Department of Educational Administration


Date of this Version



Published in Research in Higher Education 55:1 (February 2014), pp 101–122.


Copyright © 2013 Springer Science+Business Media New York. Used by permission.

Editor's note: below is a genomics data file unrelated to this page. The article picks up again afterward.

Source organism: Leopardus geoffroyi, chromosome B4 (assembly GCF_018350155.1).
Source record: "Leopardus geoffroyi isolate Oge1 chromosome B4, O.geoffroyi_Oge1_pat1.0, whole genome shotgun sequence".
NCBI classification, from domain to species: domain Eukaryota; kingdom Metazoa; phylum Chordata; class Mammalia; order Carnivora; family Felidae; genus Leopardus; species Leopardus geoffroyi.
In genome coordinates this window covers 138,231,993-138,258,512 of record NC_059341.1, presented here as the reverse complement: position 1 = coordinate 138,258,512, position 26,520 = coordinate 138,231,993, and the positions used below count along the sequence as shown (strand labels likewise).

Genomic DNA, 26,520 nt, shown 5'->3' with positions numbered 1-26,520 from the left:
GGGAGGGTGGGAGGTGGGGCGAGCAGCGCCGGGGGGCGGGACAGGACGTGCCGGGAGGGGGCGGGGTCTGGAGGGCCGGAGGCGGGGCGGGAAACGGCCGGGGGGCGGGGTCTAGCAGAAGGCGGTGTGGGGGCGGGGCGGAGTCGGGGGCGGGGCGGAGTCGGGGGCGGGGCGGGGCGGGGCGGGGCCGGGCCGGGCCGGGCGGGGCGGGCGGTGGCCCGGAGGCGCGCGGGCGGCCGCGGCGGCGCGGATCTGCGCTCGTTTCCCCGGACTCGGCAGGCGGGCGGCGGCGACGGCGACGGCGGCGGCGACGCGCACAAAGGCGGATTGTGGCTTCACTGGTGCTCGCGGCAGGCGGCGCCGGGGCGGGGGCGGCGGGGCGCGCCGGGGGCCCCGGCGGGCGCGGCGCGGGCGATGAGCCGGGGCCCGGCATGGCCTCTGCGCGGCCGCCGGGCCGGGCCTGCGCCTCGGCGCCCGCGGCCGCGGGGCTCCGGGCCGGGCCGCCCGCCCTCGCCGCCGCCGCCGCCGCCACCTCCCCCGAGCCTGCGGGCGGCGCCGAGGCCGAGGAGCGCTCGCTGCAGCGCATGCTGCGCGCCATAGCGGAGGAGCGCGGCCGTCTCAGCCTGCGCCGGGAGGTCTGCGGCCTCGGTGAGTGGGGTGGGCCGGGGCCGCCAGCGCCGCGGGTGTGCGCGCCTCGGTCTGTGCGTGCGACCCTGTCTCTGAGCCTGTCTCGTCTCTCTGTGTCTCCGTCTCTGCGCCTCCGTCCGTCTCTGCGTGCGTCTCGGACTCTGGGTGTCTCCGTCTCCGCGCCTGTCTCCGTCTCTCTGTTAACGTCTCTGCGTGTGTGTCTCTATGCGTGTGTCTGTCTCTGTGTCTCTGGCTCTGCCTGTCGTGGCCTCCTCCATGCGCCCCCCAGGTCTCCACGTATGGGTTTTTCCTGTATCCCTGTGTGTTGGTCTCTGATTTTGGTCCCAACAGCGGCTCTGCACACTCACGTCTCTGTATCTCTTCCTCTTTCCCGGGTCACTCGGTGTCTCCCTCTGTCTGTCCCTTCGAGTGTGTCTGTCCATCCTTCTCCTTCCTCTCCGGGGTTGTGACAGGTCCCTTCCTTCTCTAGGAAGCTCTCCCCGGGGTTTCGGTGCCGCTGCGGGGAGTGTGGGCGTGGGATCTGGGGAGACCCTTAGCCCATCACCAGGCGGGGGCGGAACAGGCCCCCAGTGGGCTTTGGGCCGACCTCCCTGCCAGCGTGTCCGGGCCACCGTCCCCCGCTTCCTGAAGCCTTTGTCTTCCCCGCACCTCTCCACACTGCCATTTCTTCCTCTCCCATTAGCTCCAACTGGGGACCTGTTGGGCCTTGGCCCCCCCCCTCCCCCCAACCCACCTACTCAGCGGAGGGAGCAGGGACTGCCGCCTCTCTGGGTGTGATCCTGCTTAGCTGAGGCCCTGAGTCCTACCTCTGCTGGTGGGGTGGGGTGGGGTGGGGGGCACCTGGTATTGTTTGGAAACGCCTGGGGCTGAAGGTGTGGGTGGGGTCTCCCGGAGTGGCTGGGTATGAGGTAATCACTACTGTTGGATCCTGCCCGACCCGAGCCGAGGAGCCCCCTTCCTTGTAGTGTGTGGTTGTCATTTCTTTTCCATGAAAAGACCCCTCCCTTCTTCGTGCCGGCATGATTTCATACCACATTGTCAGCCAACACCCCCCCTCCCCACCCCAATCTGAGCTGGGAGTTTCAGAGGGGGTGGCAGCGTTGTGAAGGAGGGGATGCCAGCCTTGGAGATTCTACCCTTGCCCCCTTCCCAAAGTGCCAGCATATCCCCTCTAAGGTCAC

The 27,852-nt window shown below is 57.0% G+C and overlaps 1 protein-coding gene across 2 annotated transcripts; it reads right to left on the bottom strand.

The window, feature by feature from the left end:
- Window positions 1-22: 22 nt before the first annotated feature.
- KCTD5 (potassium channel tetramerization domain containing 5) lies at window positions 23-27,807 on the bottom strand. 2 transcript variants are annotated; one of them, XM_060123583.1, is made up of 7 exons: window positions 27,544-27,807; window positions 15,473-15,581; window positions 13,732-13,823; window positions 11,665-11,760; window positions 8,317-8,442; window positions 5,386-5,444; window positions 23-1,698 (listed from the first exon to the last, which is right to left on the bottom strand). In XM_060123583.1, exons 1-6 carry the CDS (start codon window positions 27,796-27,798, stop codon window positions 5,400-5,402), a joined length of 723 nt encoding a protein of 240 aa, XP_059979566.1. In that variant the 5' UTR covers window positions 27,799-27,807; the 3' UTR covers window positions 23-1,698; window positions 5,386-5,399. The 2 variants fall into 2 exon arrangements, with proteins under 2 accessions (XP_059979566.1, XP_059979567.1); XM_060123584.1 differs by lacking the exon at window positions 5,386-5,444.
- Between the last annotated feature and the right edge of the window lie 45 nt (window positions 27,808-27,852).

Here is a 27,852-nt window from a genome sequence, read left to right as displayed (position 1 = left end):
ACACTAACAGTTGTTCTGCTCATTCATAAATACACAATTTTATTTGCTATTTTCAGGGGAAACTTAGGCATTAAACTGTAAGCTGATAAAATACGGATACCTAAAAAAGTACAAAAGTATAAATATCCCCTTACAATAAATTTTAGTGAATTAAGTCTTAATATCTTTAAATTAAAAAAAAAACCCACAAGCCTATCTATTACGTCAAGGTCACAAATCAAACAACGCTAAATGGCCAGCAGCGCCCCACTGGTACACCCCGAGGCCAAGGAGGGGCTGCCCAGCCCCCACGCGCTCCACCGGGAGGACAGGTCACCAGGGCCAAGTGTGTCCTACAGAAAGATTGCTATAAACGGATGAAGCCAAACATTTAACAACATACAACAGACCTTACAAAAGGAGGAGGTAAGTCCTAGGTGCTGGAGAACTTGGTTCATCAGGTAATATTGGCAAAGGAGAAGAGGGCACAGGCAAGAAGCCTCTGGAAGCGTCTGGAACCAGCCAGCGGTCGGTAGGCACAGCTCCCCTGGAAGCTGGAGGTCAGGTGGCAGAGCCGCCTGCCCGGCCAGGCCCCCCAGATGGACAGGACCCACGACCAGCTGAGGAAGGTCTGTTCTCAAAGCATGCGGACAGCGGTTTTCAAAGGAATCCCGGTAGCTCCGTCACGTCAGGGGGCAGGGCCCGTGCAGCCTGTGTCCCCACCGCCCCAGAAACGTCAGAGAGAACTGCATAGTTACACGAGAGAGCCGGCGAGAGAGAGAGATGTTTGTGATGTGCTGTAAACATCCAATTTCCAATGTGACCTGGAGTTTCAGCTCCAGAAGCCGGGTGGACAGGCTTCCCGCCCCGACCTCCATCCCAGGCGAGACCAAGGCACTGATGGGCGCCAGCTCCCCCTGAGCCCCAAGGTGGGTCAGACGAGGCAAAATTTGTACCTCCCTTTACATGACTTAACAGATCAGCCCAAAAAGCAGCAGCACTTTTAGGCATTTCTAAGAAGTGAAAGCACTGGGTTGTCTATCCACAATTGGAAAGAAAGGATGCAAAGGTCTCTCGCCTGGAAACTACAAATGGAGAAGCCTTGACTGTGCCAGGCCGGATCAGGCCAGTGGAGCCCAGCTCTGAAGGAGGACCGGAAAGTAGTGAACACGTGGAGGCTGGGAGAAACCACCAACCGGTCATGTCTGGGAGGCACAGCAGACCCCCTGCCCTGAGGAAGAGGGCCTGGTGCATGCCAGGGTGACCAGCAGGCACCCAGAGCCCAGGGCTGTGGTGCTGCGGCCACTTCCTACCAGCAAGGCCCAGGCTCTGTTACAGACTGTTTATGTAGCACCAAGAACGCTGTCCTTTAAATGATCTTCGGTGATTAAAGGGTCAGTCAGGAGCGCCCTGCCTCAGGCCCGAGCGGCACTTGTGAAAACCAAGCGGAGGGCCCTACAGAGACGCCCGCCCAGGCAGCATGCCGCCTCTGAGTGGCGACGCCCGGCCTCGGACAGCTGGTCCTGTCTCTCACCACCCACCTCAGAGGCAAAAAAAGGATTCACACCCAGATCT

Hierarchical linear modeling (HLM) has become increasingly popular in the higher education literature, but there is significant variability in the current approaches to the conducting and reporting of HLM. The field currently lacks a general consensus around important issues such as the number of levels of analysis that are important to include and how much variance should be accounted for at each level in order for the HLM analysis to have practical significance (Dedrick et al., Rev Educ Res 79:69–102, 2009). The purpose of this research is to explore the use of a 3-level HLM model, appropriate contextualizing of results of HLM, and the interpretation of HLM results that resonates with practice. We used an example of a 3-level model from the National Study of Living Learning Programs to highlight the practical issues that arise in the interpretation of HLM within a higher education context.